Fine wine news roundup: 14 - 18 October
Haut-Batailley releases second label
Bordeaux fifth growth Chateau Haut-Batailley has announced the launch of its new second label wine, ‘Verso’.
The first vintage, the 2017, was planned when the Cazes family – which already owns Lynch-Bages – took over the property in March 2017.
The estate’s 2017 Grand Vin was subsequently released at €42 a bottle ex-negociant, signalling a clear jump from previous vintages and the family’s intention to reposition the estate under their management.
The new second label – priced at €25 per bottle – is no doubt a bid to fortify that effort.
Penfolds celebrates 175th anniversary with special bin release
Australian wine producer Penfolds marked its 175th anniversary with a special gala event and the release of its first Clare and Barossa Valley blend.
The Special Bin 111A Clare Valley Barossa Valley Shiraz 2016 is the first special bin release from the estate in almost a decade. Special bins are only produced in exceptional years from particular parcels of land.
Peter Gago, Penfolds chief winemaker, said the reveal of the new wine “created a moment I’m sure will be remembered for years to come. We await the next 175 years – the journey continues, and it’s a privilege to witness its progression.”
Beaujolais leads French exports
The growth of Beaujolais exports to the UK has far surpassed that of any other French region in the first eight months of 2019, with imports rising 34.5% in volume and 19.6% in value compared to the same period last year.
Dominique Piron, president of Inter Beaujolais, said: “For several years now, Beaujolais wines have been following a positive trend. The figures back that up.
“At a time when red wine drinking tends to be losing steam in favour of whites and roses, Beaujolais wines are showing good potential for the coming years, worldwide. The 2019 harvest will be a strong asset in continuing to attract consumers.”
Nonetheless, the 2019 vintage proved challenging in Beaujolais, with officials reporting a 25% yield decrease on the five-year-average due to frost, drought and hail.
However, Bertrand Chatelet, director of SICAREX (Beaujolais Institute of Oenological and Viticulture Research), noted that, “The wines are supple and round. The vintage is definitely moderate in quantity, but very noteworthy in quality. We’re in a run of good vintages.”
iDealwine to offer ‘unprecedented’ natural wine sale
Online wine auctioneer iDealwine is hosting an ‘unprecedented’ sale of natural wines from a single private collection.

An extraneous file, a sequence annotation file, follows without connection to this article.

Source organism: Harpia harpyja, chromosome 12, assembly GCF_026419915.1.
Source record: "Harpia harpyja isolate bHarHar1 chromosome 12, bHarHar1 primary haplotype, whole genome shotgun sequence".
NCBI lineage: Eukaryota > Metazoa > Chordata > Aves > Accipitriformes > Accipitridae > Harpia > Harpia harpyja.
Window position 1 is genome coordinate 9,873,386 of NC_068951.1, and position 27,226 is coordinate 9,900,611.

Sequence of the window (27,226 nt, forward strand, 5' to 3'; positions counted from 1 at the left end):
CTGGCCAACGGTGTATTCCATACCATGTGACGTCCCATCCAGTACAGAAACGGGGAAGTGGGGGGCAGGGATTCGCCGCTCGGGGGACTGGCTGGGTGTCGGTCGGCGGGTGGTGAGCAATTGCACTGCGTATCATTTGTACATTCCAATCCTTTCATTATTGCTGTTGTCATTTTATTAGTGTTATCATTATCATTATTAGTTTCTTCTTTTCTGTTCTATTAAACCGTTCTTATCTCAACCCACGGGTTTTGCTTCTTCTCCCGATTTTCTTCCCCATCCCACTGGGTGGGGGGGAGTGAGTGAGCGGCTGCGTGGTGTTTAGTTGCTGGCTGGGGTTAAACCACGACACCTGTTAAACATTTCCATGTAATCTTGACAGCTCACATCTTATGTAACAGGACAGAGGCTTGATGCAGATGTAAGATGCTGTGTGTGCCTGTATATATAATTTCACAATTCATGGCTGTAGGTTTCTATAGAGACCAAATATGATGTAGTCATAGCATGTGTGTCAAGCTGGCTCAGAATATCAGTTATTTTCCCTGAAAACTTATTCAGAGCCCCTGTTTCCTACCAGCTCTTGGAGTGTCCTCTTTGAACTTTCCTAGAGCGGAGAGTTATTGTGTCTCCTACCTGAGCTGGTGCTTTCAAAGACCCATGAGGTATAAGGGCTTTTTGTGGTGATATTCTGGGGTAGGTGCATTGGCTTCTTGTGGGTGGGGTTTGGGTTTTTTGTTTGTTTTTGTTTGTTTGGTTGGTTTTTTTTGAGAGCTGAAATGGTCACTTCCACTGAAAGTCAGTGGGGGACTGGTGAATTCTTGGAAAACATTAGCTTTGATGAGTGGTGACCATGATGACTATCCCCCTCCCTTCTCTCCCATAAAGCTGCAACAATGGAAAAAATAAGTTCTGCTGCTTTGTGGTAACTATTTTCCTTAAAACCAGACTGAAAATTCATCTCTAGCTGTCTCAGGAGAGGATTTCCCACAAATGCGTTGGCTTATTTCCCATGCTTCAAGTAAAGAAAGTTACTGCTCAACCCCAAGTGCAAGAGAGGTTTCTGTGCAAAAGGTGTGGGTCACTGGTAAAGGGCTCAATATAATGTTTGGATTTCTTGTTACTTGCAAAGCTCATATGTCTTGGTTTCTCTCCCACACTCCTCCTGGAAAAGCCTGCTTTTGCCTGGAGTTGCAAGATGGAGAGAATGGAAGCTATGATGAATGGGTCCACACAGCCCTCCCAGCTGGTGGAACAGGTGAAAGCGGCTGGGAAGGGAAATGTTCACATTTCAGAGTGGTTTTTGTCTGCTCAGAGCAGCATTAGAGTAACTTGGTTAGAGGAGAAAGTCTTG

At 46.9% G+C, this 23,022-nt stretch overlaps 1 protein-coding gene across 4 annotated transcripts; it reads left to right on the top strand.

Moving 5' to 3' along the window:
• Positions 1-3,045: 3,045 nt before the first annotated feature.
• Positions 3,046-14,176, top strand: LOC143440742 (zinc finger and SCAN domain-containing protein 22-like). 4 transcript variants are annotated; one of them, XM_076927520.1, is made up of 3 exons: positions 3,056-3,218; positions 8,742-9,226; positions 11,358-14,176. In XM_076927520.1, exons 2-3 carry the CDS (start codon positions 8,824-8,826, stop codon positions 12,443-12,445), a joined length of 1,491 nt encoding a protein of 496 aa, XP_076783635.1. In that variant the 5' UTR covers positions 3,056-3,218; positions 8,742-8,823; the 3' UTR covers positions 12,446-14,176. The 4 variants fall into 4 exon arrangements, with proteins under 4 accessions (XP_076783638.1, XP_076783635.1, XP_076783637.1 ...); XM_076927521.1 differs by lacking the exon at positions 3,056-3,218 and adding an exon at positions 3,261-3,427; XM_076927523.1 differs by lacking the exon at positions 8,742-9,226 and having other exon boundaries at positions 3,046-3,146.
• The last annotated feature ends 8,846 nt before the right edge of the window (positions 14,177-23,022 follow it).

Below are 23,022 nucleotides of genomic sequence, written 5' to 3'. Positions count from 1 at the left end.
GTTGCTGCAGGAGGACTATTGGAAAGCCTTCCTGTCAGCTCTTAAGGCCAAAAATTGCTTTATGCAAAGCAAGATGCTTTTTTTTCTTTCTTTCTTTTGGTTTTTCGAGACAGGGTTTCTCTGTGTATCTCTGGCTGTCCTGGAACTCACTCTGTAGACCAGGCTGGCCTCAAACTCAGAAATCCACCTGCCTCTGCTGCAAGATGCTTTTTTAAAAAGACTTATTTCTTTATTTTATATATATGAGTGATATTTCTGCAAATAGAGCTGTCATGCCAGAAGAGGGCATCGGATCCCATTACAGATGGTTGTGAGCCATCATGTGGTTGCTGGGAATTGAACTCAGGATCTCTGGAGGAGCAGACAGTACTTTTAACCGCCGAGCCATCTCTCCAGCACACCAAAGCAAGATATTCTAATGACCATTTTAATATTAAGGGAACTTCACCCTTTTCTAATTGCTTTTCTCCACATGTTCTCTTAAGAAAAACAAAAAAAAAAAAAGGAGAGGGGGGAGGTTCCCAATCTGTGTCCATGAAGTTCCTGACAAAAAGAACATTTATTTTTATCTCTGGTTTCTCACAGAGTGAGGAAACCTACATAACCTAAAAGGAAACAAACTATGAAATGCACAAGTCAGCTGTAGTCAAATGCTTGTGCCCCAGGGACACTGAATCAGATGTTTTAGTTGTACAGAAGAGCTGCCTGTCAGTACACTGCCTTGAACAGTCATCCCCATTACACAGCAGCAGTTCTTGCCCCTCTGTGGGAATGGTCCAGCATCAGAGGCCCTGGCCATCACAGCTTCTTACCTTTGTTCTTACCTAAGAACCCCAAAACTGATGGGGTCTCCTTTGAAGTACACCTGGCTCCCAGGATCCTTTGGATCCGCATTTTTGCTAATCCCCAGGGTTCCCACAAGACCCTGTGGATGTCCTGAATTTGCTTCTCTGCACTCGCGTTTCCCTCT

The auction, which comprises 1,300 bottles including mature vintages and large formats, includes wines from established and in-demand producers that use biodynamic vinification methods. Names include Overnoy, Ganevat and Domaine des Miroirs from Jura; Prieure-Roch and Bizot in Burgundy; Domaine de l’Anglore and Thierry Allemand in the Rhone; Selosse and Ulysse Colin from Champagne; and Benaudeau and Clos Rougeard in the Loire.
Cyrille Jomand, CEO of iDealwine, said: “These auctions will be particularly coveted by wine enthusiasts as it offers an unprecedented, top-quality selection of the best natural wines of today. These references are often produced in limited quantities and are therefore highly difficult to source. Many of the lots are made up of one single bottle.”
The auction began online on Friday 11th October and ends on Wednesday 23rd October.
Climate change pushes Bordeaux to plant southern grape varieties
Bordeaux is readying itself for what could be the biggest change to its vineyards since the outbreak of phylloxera in the 1800s.
Authorities have officially voted in the use of seven new grape varieties, known for their greater resilience to extreme weather conditions. Reds include Touriga Nacional, Marselan, Castets and Arinarnoa, while whites comprise Albarino, Petit Manseng and Liliorila. All hail from areas in southern France, Spain and Portugal.
The new varieties – which only require ‘rubber stamp’ approval – will be planted next year.
According to the CIVB, plantings of Petit Verdot and Carmenere are also on the increase, as they are better equipped to withstand hot conditions than the likes of Merlot or Cabernet Sauvignon.
Speaking to Harpers, CIVB president Allan Sichel warned: “What we can’t do is not do anything in the face of climate change – it is happening, with all prediction saying more warming, gaining another 1C° to 1.5 C° in next 20 or 30 years, which we can’t ignore.
“We need to adapt the vineyard to a makeup more suited to warmer temperatures – new grape varieties that will maintain the Bordeaux style of wine, based on fruit quality and harmony and structure and balance.”